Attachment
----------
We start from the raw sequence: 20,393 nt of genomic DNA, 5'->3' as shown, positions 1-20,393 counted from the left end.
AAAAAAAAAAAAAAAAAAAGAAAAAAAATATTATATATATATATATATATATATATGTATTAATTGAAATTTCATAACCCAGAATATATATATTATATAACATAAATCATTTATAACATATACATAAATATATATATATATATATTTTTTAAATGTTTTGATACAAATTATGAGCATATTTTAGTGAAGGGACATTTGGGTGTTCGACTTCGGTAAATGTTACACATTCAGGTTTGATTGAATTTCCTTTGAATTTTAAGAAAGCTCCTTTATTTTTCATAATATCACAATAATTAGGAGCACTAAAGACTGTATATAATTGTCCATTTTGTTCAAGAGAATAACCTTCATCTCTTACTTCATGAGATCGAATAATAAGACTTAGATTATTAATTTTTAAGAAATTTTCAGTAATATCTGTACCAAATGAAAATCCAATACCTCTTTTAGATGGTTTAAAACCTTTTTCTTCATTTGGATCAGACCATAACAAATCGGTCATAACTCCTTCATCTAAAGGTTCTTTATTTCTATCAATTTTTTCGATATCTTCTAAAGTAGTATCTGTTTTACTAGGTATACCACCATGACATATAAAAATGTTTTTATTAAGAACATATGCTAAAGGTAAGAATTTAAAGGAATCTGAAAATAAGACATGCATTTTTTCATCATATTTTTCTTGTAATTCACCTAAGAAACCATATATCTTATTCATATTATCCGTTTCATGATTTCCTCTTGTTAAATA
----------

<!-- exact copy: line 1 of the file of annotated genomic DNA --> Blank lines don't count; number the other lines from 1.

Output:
We start from the raw sequence: 20,393 nt of genomic DNA, 5'->3' as shown, positions 1-20,393 counted from the left end.